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Challenges for the new government: relaunching productivity that has been stagnant for twenty years, creating more innovation and jobs

The Green New Deal is meant to cut the tax wedge in order to benefit workers, minimum wage and measures for business innovation in association with collective bargaining. There are efforts to kick-start the Italian economy set out in Prime Minister Conte’s second government programme. With the aim of keeping public finances under control and ties close with the EU, it plans a review of the rules and restraints (as suggested by the Quirinale and shared by the Commission in Brussels, the latter chaired by Ursula von der Leyen and featuring Italian Paolo Gentiloni as head of Economic Affairs). During the previous yellow-green government (Conte was there too, but less of a leader), everything concentrated on welfare, early pensions and breaking up the EU rules for public spending, increasing deficits and debt. Even so, carefully reading the speeches, programmes and declarations of the leaders of the newly allied parties (PD, M5Stelle and LEU), there remain programmatic shortcomings and the absence of a real economic policy strategy to kick-start growth. It lacks a series of choices capable of tackling one of the essential crossroads in the economy: low productivity, both in the general system and hours worked.

The starting point is to acknowledge that the country is stagnant (ISTAT documented this on 6 September, registering “zero growth” in the first half of 2019 and “a weakness of production rates” as reflected in employment trends). We are behind other EU countries, even those (Spain, Portugal) that were once in crisis. The difficulties in the German economy and the problems in the automotive sector are effecting us strongly and we are paying a heavy price as an exporting country for the trade and currency tensions between the US and China. But we are also suffering from our own internal limitations, from the quality of our administrative and production system.

Italian productivity – this is the crossroad – has been flat for twenty years. Actually it has gotten worse and is receding. Using 100 in 2010 as a base, Eurostat documents that productivity per employee in the euro zone (19 countries) rose to 105.1 in 2018, while in Italy it fell to 98. We are losing competitiveness. The productive apparatus is ageing and getting worse, while international competitiveness is radically changing under pressure from transformations induced by the spread of all things digital and by the great leaps forward of the knowledge economy.

Without even addressing the issues of productivity and competitiveness, no growth is possible and there are no opportunities for creating either prosperity or jobs. The same stimuli for income and consumption, and the policies that lead to low taxes can’t have significant effects in terms of development. Experience from recent years proves this.

We therefore need a development-oriented economic policy. How? The possible directions have been known for a long time, but not applied, especially by those who preferred the propaganda of “easy” spending and welfare rather than far-sighted reforms. Intangible infrastructures (hi-tech, digital) and communication and service materials (high-speed railways, ports, airports, Genoa’s Gronda, motorways, etc:  precisely those hindered by one of the parties that was and still is in government). It requires efficient public administration (in any case not “emptied” and semi-paralysed from “quota 100” for pensions). Quality, widespread training for long courses beyond normal school cycles. Research. Tax incentives for companies that innovate and grow, in the wake of what had already been done by the Letta, Renzi and Gentiloni governments. An ambitious programme of public investment and a stimulus for private investments, “euro bonds” to renew and strengthen the Italian productive apparatus, in quantity and quality (is this, the “Green New Deal” announced by Conte?).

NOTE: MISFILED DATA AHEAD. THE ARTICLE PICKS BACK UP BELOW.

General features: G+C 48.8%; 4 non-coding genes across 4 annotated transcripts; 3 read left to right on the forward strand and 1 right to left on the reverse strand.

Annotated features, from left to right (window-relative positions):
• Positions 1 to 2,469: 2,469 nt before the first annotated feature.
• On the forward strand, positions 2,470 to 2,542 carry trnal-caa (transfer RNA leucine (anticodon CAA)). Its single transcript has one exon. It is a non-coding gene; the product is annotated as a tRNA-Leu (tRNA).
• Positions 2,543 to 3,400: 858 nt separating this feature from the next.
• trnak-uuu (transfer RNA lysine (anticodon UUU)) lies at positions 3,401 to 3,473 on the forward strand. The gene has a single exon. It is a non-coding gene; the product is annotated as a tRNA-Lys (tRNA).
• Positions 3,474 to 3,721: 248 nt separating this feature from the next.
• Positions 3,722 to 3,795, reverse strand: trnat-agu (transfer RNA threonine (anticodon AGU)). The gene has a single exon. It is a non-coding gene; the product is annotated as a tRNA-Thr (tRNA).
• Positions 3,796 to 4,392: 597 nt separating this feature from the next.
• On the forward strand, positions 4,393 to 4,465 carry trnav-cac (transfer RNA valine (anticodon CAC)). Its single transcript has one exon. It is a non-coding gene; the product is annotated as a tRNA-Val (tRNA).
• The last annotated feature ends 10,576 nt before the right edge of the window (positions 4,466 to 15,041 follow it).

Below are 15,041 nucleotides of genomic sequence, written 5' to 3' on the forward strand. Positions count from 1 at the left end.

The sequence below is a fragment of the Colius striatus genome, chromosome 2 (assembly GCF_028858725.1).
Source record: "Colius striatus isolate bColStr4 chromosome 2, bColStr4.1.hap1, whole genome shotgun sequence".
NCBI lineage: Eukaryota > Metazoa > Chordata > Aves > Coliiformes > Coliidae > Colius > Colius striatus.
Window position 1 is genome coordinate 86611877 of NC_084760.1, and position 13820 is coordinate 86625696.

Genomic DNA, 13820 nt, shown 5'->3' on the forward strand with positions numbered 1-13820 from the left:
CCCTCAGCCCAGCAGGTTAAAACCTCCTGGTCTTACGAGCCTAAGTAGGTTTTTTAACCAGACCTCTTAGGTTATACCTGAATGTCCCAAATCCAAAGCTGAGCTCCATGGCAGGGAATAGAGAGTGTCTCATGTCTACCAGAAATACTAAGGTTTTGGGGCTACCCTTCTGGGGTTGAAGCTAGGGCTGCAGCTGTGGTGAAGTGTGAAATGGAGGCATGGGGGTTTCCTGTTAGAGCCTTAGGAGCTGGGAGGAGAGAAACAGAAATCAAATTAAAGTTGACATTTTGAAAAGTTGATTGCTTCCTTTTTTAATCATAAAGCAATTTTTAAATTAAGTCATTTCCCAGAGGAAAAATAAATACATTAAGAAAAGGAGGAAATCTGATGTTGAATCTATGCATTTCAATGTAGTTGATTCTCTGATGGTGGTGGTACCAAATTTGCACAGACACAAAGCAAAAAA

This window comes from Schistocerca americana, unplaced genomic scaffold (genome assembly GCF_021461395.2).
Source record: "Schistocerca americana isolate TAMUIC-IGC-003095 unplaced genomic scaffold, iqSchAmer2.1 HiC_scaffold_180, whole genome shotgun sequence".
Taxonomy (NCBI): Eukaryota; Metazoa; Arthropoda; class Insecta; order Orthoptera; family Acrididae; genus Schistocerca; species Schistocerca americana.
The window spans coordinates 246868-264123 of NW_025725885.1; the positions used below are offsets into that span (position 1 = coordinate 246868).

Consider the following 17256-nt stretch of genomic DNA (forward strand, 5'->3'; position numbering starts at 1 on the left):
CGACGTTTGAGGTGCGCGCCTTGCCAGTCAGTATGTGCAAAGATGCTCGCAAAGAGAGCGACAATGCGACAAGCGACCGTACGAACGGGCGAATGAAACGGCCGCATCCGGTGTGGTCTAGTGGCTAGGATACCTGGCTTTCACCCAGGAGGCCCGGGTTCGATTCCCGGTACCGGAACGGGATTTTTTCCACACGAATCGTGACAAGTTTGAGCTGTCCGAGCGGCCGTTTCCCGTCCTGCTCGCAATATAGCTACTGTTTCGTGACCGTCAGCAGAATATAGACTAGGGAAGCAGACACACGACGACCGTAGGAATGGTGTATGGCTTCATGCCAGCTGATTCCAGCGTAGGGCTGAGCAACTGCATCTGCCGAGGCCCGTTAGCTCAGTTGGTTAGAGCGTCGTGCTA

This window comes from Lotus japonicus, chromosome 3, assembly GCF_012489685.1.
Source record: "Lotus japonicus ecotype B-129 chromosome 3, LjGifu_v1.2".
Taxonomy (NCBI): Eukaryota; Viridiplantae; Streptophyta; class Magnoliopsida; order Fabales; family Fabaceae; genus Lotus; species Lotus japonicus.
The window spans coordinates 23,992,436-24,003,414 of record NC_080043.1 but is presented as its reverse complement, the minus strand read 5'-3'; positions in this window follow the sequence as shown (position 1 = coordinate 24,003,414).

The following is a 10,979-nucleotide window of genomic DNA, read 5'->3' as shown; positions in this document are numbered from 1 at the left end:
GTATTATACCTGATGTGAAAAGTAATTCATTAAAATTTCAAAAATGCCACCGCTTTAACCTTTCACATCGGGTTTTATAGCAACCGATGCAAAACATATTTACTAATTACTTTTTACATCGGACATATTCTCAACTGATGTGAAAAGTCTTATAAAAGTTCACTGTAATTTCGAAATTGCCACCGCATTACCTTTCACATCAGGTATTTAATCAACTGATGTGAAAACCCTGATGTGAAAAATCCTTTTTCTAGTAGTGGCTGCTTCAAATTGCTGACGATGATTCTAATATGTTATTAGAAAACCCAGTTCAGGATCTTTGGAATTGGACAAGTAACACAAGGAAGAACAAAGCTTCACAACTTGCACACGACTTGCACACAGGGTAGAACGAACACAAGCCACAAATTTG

One point must be clear: there is no recovery without business. And there is no business growth except with a future based on trust, security and stability.

Over the years, many Italian companies have done their job well, investing to innovate, grow, conquer markets in the world and create prosperity and jobs. They are the key lever for economic policy that stimulates growth. In many industries, Italy continues to be a European avant-garde: mechatronics, pharmaceutical, chemical, rubber-plastic, but also the three bigs of the Made in Italy tradition: food, furniture and clothing. A competent economist like Marco Fortis is right when he speaks (Il Foglio, 16 July) of a “GDP1” (that of individuals and industries in the North) and of a “GDP2” (that of the state and the South), where dynamic and competitive productivity is flanked by an inability to produce wealth and continuous failures. Of course, it’s not a question of playing with geographical contrasts or claiming space for the “party of the North” against the South. Rather it is a serious conversation about development and setting policies that place businesses and manufacturing companies in the centre in order to restart the virtuous cycle of growth and new jobs.

To sum up, the reasons for low productivity lie in the public sector and in (small and very small) private companies that have not been able to innovate and grow, therefore they ask for protection, subsidies and aid. This, of course, is what a good economic development policy should not do.